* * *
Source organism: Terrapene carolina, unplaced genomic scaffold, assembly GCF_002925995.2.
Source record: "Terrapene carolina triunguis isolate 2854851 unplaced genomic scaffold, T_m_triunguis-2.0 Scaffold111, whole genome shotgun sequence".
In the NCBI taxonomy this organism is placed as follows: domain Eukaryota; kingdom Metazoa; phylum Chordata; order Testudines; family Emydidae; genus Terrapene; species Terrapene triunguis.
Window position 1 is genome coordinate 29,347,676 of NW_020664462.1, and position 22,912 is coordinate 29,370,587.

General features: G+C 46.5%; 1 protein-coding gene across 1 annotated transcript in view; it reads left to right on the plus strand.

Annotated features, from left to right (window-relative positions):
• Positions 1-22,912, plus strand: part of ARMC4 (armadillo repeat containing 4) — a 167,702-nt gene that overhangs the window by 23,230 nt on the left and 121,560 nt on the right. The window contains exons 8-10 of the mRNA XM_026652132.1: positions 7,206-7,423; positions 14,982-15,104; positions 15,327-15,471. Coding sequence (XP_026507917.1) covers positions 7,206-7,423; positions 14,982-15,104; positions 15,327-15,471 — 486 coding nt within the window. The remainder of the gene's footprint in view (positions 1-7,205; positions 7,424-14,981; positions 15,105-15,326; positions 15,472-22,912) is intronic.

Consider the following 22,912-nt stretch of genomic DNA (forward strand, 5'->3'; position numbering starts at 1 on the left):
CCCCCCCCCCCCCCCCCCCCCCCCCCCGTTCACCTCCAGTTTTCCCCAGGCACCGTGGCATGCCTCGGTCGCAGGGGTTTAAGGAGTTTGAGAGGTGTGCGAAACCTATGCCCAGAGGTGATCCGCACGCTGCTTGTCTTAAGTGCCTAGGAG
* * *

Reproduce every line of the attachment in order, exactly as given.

Source organism: Terrapene carolina, unplaced genomic scaffold, assembly GCF_002925995.2.
Source record: "Terrapene carolina triunguis isolate 2854851 unplaced genomic scaffold, T_m_triunguis-2.0 Scaffold111, whole genome shotgun sequence".
In the NCBI taxonomy this organism is placed as follows: domain Eukaryota; kingdom Metazoa; phylum Chordata; order Testudines; family Emydidae; genus Terrapene; species Terrapene triunguis.
Window position 1 is genome coordinate 29,347,676 of NW_020664462.1, and position 22,912 is coordinate 29,370,587.

General features: G+C 46.5%; 1 protein-coding gene across 1 annotated transcript in view; it reads left to right on the plus strand.

Annotated features, from left to right (window-relative positions):
• Positions 1-22,912, plus strand: part of ARMC4 (armadillo repeat containing 4) — a 167,702-nt gene that overhangs the window by 23,230 nt on the left and 121,560 nt on the right. The window contains exons 8-10 of the mRNA XM_026652132.1: positions 7,206-7,423; positions 14,982-15,104; positions 15,327-15,471. Coding sequence (XP_026507917.1) covers positions 7,206-7,423; positions 14,982-15,104; positions 15,327-15,471 — 486 coding nt within the window. The remainder of the gene's footprint in view (positions 1-7,205; positions 7,424-14,981; positions 15,105-15,326; positions 15,472-22,912) is intronic.

Consider the following 22,912-nt stretch of genomic DNA (forward strand, 5'->3'; position numbering starts at 1 on the left):
CCCCCCCCCCCCCCCCCCCCCCCCCCCGTTCACCTCCAGTTTTCCCCAGGCACCGTGGCATGCCTCGGTCGCAGGGGTTTAAGGAGTTTGAGAGGTGTGCGAAACCTATGCCCAGAGGTGATCCGCACGCTGCTTGTCTTAAGTGCCTAGGAG